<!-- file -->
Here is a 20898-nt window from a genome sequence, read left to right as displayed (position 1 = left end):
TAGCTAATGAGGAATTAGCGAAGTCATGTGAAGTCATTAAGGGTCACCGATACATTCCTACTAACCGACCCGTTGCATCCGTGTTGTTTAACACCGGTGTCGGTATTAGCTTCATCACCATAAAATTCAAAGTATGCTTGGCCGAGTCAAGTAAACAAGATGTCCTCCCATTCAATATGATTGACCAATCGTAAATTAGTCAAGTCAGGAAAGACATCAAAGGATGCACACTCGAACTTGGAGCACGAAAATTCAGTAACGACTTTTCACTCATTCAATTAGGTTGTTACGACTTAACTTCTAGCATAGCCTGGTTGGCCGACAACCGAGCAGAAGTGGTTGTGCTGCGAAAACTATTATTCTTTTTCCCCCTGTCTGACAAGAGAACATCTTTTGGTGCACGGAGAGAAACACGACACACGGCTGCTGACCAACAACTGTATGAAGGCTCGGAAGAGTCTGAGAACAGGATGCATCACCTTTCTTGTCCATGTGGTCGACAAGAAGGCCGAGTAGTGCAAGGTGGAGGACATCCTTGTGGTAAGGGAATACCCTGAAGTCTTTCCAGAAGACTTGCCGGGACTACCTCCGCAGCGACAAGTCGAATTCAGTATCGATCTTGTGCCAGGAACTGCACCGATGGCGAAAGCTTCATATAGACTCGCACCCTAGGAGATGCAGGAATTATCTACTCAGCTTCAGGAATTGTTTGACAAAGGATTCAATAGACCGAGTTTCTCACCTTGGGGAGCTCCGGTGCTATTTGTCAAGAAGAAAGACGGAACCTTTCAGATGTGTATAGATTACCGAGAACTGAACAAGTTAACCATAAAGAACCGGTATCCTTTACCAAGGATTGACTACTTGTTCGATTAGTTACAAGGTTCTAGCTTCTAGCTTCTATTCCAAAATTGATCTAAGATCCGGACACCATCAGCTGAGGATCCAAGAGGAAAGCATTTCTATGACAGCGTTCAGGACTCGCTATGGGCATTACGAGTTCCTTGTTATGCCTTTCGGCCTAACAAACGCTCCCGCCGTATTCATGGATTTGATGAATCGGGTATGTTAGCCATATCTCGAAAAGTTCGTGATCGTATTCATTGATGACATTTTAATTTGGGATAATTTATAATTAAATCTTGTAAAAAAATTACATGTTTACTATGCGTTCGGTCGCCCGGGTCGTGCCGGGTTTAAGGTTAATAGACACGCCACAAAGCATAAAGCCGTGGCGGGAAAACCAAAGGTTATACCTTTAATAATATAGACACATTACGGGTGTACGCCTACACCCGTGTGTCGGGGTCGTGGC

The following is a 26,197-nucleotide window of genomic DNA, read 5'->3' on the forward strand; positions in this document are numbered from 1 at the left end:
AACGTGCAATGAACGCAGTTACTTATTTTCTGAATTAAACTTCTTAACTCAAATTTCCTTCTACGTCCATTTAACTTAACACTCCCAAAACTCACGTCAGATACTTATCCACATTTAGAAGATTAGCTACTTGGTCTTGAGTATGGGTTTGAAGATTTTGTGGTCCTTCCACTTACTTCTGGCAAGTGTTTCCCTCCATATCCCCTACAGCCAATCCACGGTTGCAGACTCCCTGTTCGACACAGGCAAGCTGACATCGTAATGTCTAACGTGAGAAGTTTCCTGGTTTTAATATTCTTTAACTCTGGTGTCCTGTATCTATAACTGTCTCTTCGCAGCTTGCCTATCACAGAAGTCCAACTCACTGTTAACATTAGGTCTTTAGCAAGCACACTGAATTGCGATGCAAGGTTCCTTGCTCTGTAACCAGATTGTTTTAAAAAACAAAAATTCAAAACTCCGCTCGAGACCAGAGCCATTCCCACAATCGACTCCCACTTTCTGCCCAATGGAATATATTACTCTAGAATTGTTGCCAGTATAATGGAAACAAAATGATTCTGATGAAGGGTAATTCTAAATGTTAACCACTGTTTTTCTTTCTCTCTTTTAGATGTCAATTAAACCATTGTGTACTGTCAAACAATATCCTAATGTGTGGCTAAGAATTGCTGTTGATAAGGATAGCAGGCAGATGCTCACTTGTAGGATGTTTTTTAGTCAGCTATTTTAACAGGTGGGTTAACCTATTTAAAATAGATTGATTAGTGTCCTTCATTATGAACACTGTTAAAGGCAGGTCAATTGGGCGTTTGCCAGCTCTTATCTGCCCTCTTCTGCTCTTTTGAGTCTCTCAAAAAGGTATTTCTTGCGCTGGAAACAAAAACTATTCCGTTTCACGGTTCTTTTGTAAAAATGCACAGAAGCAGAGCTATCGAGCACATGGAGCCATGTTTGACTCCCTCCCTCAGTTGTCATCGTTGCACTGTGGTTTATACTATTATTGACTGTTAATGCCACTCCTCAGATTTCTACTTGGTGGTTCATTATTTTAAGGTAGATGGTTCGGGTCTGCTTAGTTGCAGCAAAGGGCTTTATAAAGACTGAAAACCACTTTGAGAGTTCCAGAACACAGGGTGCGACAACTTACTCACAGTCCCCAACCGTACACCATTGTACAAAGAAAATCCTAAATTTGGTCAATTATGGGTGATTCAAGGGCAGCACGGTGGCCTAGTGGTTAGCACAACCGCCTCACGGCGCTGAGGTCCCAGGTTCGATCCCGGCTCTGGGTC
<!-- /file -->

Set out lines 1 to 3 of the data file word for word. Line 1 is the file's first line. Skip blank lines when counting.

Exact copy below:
Here is a 20898-nt window from a genome sequence, read left to right as displayed (position 1 = left end):
TAGCTAATGAGGAATTAGCGAAGTCATGTGAAGTCATTAAGGGTCACCGATACATTCCTACTAACCGACCCGTTGCATCCGTGTTGTTTAACACCGGTGTCGGTATTAGCTTCATCACCATAAAATTCAAAGTATGCTTGGCCGAGTCAAGTAAACAAGATGTCCTCCCATTCAATATGATTGACCAATCGTAAATTAGTCAAGTCAGGAAAGACATCAAAGGATGCACACTCGAACTTGGAGCACGAAAATTCAGTAACGACTTTTCACTCATTCAATTAGGTTGTTACGACTTAACTTCTAGCATAGCCTGGTTGGCCGACAACCGAGCAGAAGTGGTTGTGCTGCGAAAACTATTATTCTTTTTCCCCCTGTCTGACAAGAGAACATCTTTTGGTGCACGGAGAGAAACACGACACACGGCTGCTGACCAACAACTGTATGAAGGCTCGGAAGAGTCTGAGAACAGGATGCATCACCTTTCTTGTCCATGTGGTCGACAAGAAGGCCGAGTAGTGCAAGGTGGAGGACATCCTTGTGGTAAGGGAATACCCTGAAGTCTTTCCAGAAGACTTGCCGGGACTACCTCCGCAGCGACAAGTCGAATTCAGTATCGATCTTGTGCCAGGAACTGCACCGATGGCGAAAGCTTCATATAGACTCGCACCCTAGGAGATGCAGGAATTATCTACTCAGCTTCAGGAATTGTTTGACAAAGGATTCAATAGACCGAGTTTCTCACCTTGGGGAGCTCCGGTGCTATTTGTCAAGAAGAAAGACGGAACCTTTCAGATGTGTATAGATTACCGAGAACTGAACAAGTTAACCATAAAGAACCGGTATCCTTTACCAAGGATTGACTACTTGTTCGATTAGTTACAAGGTTCTAGCTTCTAGCTTCTATTCCAAAATTGATCTAAGATCCGGACACCATCAGCTGAGGATCCAAGAGGAAAGCATTTCTATGACAGCGTTCAGGACTCGCTATGGGCATTACGAGTTCCTTGTTATGCCTTTCGGCCTAACAAACGCTCCCGCCGTATTCATGGATTTGATGAATCGGGTATGTTAGCCATATCTCGAAAAGTTCGTGATCGTATTCATTGATGACATTTTAATTTGGGATAATTTATAATTAAATCTTGTAAAAAAATTACATGTTTACTATGCGTTCGGTCGCCCGGGTCGTGCCGGGTTTAAGGTTAATAGACACGCCACAAAGCATAAAGCCGTGGCGGGAAAACCAAAGGTTATACCTTTAATAATATAGACACATTACGGGTGTACGCCTACACCCGTGTGTCGGGGTCGTGGC

The following is a 26,197-nucleotide window of genomic DNA, read 5'->3' on the forward strand; positions in this document are numbered from 1 at the left end: